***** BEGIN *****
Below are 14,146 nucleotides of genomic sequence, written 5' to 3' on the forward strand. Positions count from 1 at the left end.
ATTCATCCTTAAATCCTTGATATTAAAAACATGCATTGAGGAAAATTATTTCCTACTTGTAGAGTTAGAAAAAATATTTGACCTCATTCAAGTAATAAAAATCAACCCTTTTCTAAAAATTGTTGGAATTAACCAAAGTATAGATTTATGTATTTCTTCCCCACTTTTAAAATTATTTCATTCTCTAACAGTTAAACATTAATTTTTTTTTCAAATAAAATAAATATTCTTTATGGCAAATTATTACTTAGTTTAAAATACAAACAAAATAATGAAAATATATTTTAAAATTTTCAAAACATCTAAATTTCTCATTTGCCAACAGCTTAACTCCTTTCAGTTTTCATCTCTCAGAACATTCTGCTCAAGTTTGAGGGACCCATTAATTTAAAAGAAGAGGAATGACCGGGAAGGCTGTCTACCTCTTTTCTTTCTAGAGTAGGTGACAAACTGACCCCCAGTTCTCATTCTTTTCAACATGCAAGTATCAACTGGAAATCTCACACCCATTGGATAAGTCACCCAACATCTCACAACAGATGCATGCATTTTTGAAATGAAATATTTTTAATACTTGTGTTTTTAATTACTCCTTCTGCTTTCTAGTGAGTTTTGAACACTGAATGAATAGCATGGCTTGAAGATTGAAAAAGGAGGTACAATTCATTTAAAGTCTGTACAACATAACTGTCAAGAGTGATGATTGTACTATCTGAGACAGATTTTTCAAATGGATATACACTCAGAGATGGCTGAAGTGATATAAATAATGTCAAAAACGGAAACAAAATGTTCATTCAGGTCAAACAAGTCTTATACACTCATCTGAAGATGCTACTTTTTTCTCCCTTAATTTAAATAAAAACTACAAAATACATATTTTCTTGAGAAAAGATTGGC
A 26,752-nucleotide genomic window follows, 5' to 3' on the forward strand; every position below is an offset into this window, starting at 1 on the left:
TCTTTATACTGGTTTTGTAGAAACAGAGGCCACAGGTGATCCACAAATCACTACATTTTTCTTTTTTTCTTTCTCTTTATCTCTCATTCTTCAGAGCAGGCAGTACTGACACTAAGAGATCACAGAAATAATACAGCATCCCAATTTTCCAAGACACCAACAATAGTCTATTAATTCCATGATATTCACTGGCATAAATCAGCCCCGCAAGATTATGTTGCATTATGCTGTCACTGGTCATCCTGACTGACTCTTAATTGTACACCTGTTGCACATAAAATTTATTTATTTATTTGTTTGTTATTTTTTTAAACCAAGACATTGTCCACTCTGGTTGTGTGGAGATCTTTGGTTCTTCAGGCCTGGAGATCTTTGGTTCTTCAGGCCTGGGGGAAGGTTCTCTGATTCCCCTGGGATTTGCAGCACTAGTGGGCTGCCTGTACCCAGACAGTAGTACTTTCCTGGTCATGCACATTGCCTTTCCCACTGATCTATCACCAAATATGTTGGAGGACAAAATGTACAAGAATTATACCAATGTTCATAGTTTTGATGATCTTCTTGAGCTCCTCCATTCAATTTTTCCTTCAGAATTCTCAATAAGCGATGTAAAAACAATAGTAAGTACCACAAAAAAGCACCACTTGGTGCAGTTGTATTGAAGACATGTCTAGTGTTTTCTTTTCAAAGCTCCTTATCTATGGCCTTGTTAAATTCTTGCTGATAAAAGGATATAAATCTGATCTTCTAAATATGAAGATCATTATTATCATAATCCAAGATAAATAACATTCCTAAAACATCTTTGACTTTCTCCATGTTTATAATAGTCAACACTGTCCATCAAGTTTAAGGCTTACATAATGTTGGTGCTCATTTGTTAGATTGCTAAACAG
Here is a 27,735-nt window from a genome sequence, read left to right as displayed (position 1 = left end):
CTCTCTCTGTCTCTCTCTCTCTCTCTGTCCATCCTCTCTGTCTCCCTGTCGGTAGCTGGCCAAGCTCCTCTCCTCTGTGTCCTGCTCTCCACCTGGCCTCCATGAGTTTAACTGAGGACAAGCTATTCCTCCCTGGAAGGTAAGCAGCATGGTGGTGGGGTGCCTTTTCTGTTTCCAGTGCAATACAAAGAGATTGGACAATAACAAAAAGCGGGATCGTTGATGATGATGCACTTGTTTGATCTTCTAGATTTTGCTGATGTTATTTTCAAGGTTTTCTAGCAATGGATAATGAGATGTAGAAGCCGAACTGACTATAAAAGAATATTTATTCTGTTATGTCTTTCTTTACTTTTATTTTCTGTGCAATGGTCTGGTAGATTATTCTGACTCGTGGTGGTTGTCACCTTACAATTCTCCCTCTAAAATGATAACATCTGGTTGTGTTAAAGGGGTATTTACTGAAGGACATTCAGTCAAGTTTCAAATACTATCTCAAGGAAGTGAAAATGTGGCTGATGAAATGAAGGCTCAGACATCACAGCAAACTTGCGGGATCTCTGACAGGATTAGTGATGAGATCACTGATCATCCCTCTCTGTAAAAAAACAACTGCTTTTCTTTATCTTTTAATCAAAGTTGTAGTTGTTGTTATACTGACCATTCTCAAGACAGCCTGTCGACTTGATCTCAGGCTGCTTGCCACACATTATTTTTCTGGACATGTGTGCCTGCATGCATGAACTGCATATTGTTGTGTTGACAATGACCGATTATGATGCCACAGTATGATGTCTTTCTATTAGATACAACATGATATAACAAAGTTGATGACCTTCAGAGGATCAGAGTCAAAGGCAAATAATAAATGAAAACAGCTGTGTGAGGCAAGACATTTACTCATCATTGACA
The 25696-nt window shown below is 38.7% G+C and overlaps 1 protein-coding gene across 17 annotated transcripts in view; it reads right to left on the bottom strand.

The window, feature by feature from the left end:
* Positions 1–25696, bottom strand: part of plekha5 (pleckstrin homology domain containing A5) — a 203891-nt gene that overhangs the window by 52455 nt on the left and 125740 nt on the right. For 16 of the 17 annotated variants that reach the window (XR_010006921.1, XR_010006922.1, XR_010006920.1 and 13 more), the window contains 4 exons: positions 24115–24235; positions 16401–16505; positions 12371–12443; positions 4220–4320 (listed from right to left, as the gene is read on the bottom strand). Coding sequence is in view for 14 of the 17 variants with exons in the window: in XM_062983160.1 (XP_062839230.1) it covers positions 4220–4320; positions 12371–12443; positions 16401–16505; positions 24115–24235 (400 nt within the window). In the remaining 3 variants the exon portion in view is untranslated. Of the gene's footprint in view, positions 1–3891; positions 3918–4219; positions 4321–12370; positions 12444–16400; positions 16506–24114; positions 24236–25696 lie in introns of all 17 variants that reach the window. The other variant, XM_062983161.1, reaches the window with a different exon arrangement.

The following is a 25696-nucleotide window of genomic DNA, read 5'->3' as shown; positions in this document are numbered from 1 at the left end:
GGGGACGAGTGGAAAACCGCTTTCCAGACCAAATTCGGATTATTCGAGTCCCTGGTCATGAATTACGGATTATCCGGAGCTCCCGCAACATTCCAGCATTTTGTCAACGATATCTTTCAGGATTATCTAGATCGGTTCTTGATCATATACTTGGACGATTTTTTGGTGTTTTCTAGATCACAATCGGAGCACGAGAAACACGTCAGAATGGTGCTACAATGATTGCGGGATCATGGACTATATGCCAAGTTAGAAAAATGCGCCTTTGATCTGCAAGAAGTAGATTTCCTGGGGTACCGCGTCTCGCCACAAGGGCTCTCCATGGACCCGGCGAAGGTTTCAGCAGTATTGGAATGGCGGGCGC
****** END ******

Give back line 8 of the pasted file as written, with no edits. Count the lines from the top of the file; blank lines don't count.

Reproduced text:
The window, feature by feature from the left end: